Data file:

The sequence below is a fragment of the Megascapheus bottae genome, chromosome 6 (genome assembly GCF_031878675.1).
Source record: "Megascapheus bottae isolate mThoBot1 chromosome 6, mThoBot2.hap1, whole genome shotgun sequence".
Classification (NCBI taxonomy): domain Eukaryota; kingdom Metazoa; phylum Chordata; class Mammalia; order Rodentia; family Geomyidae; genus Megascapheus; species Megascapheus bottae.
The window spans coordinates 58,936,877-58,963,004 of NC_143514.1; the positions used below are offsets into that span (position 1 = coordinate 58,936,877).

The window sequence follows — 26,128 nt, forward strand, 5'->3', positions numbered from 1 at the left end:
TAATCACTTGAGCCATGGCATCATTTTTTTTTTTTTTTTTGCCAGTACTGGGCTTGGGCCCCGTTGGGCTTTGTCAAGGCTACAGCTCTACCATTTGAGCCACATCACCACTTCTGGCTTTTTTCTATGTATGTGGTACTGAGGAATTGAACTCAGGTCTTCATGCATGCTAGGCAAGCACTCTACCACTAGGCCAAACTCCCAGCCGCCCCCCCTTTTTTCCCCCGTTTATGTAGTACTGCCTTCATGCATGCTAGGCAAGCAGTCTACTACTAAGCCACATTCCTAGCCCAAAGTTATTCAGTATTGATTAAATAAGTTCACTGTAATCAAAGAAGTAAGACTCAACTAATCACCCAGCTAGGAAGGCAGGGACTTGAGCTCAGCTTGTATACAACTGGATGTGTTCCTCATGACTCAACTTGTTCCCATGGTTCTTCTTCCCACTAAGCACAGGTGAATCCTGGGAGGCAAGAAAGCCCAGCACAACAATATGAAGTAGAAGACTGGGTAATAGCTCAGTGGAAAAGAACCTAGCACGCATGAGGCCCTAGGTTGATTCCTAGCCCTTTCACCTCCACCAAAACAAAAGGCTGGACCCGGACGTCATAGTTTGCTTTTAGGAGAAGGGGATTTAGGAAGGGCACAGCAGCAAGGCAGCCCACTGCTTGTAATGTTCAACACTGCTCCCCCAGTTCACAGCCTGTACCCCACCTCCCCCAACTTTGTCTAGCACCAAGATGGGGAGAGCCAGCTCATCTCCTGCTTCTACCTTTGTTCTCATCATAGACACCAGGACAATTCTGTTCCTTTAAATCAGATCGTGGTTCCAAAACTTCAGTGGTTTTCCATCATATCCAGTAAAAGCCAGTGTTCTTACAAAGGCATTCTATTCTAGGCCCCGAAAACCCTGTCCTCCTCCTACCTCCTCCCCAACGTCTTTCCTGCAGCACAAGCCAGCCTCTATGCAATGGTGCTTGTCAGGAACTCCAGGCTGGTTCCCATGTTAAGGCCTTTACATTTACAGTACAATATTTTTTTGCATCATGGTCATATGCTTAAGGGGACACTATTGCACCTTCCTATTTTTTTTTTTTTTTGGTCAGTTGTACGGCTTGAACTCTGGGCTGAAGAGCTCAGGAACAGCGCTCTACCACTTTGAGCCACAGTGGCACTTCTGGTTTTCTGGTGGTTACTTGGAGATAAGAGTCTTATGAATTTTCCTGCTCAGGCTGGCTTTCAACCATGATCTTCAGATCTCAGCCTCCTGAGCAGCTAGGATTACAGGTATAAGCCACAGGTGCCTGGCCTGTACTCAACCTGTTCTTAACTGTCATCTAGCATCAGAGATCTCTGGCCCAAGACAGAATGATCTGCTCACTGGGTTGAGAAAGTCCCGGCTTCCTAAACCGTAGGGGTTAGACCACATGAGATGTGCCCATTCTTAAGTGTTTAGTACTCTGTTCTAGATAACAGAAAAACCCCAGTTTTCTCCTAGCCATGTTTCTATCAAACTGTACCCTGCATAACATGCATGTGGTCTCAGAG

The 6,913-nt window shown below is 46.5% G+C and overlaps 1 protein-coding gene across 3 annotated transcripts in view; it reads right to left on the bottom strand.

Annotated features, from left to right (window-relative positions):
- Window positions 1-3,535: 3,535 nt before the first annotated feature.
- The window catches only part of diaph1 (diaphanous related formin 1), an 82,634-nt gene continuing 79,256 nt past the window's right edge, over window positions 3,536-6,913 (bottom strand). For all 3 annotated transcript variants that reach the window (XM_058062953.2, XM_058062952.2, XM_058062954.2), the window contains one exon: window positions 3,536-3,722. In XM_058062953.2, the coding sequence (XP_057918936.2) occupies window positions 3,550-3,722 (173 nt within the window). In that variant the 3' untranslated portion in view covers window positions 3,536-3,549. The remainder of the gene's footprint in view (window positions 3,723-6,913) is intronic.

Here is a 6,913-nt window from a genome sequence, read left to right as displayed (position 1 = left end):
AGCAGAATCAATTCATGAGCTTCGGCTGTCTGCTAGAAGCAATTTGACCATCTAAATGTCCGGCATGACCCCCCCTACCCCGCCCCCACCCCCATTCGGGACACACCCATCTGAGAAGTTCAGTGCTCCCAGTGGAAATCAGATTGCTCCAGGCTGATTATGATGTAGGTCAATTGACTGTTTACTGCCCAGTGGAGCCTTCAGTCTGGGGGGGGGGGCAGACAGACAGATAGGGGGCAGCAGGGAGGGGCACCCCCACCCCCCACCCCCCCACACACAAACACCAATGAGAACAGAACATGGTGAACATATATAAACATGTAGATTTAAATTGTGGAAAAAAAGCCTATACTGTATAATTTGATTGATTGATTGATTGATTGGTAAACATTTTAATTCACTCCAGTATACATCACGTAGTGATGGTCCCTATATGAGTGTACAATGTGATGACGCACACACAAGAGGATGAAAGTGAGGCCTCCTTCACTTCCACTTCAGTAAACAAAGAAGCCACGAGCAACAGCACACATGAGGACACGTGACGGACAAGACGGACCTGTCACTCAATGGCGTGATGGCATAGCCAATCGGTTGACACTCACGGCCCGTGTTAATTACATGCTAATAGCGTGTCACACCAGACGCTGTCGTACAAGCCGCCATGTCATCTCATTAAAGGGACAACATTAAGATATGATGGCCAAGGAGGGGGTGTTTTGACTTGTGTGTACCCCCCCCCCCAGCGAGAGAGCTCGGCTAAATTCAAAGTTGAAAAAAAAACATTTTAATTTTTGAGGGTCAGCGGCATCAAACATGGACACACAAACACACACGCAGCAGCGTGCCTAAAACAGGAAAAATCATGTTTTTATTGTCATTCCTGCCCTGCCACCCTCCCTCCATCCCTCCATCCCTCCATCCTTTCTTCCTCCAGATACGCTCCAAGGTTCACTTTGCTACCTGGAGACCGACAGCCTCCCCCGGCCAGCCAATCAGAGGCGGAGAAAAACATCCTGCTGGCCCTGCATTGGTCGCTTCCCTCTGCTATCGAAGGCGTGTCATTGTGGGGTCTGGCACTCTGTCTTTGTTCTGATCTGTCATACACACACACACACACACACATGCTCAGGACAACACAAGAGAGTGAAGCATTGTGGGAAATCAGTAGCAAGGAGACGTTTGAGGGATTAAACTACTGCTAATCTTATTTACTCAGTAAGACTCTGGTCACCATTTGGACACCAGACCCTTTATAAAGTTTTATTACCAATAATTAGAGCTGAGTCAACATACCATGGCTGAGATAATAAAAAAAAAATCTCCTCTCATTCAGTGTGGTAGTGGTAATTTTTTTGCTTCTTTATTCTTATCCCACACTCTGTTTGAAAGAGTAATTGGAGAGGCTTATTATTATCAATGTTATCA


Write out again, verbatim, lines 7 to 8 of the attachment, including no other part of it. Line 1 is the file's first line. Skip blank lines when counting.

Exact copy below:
The 6,913-nt window shown below is 46.5% G+C and overlaps 1 protein-coding gene across 3 annotated transcripts in view; it reads right to left on the bottom strand.

Annotated features, from left to right (window-relative positions):